I went to high school in Cobb County, Georgia, not that far from the small town of Kennesaw. It wasn’t much back then; suburbanization swelled its size and wealth, but not, alas, its wisdom.
In 1982 Kennesaw made national news by passing an ordinance to require gun ownership. The measure wasn’t serious; it was a right-wing gesture aimed at a Chicago suburb where handgun ownership had been banned. Still, the more hard-core elements of the gun lobby like to point to Kennesaw as a fine place to raise your kids up.
I guess that wasn’t enough for the local leadership, though, because now the town has blocked issuance of a license for use of a storefront property as a prayer center by a Muslim group, despite giving a Christian group an identical license just five months ago, per this report from Atlanta TV station WXIA:
The local Islamic group wanting to rent the retail space for their worship center agreed to every limitation that the Kennesaw city attorney wanted to impose, including a two-year only lease, no more than 80 worshipers allowed at a time and no more than 40 parking spaces could be used at a time.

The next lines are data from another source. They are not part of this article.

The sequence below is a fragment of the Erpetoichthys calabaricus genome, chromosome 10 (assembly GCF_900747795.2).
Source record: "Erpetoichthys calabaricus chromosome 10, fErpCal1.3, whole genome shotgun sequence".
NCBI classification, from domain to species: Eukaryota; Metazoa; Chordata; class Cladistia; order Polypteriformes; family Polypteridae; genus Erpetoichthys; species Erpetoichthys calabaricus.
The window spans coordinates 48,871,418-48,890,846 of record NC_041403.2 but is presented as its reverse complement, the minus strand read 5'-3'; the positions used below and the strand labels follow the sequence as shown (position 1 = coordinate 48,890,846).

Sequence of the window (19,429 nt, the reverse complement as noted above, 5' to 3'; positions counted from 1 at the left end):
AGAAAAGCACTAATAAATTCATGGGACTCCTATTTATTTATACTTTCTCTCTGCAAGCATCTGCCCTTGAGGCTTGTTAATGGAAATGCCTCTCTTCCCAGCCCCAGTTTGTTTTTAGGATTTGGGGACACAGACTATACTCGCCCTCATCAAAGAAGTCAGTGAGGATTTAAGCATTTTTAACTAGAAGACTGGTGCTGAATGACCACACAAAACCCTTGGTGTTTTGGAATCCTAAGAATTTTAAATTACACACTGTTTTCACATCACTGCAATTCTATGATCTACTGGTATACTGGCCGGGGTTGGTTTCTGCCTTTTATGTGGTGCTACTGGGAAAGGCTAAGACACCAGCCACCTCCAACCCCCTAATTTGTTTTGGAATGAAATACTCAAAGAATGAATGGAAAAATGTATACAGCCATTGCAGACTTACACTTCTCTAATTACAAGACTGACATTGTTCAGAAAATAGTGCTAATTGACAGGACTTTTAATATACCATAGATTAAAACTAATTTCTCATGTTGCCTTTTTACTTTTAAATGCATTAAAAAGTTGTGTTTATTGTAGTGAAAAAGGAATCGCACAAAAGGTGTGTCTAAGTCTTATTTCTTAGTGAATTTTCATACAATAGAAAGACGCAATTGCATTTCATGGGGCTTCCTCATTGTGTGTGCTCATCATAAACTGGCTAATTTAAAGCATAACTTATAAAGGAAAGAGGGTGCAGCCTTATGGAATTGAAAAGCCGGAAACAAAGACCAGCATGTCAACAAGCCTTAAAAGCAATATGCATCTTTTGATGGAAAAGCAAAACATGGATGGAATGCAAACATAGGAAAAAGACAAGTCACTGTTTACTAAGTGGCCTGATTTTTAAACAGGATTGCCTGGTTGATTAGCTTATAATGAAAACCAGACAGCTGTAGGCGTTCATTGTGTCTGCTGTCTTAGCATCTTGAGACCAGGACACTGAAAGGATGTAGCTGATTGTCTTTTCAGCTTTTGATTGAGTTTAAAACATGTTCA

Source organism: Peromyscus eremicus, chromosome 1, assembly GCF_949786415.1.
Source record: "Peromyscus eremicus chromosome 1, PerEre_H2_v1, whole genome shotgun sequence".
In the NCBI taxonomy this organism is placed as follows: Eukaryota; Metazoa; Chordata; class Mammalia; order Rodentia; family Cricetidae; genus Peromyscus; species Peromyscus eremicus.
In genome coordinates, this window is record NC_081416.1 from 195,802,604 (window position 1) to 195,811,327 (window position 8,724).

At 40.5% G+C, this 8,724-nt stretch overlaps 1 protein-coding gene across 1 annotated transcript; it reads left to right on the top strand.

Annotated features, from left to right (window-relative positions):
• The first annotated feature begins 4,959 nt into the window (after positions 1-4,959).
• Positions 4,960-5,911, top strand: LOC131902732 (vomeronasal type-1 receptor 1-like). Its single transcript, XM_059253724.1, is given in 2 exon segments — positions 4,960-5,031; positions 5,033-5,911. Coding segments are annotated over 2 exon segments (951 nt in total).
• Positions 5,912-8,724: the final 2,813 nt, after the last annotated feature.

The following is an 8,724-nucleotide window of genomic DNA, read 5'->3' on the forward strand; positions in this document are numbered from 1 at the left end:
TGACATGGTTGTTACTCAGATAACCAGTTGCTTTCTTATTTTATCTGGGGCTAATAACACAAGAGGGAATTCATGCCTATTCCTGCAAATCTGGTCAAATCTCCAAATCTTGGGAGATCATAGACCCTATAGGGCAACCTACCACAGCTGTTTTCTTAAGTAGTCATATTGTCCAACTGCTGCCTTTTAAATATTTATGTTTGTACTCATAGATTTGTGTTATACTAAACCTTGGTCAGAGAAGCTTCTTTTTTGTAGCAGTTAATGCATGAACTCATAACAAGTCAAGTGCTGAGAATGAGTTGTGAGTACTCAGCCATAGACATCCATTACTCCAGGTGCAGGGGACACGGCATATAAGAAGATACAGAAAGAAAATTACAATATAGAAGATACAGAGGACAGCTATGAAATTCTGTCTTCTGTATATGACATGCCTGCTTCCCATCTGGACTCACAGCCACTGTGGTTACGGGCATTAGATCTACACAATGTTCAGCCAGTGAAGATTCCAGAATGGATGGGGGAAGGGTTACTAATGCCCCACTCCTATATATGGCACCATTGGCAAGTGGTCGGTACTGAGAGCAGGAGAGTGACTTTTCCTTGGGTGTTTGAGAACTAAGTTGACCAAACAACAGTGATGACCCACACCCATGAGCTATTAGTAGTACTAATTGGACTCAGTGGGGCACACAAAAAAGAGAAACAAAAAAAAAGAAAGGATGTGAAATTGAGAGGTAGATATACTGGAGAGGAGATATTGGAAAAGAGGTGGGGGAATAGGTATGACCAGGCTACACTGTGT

It was just this past July when the City Council approved a request from a Christian church to rent space in a small retail center in Kennesaw for their worship services.
Councilmember Cris Eaton-Welsh made the motion to approve the Muslim’s request to do the same, but the other four members refused, silently, without debate — and without comment afterwards.
Sometimes bigots (or gutless pols) do have the decency not to try to defend their actions. The pastor of the church already operating in the same retail space allowed as how this might be a First Amendment issue (ya think?), but offered this demurral:
“You know, if Christianity were killing people, I’m pretty sure I would have a problem with it,” said Pastor C.S. Clarke of the Redeemed Christian Fellowship Church. “Then I would be concerned with that moving into my neighborhood. But, I’m open, I’m inclusive. Christianity does teach love, inclusiveness, creating a better environment for everyone.”
I believe the reverend could use a history lesson if he thinks there’s a big gap between the record of Islam and Christianity when it comes to “killing people.”
But it seems the citizens who pushed for this decision aren’t into such distinctions:
Outside the City Hall, anti-Muslim protesters held signs such as “Ban Islam.”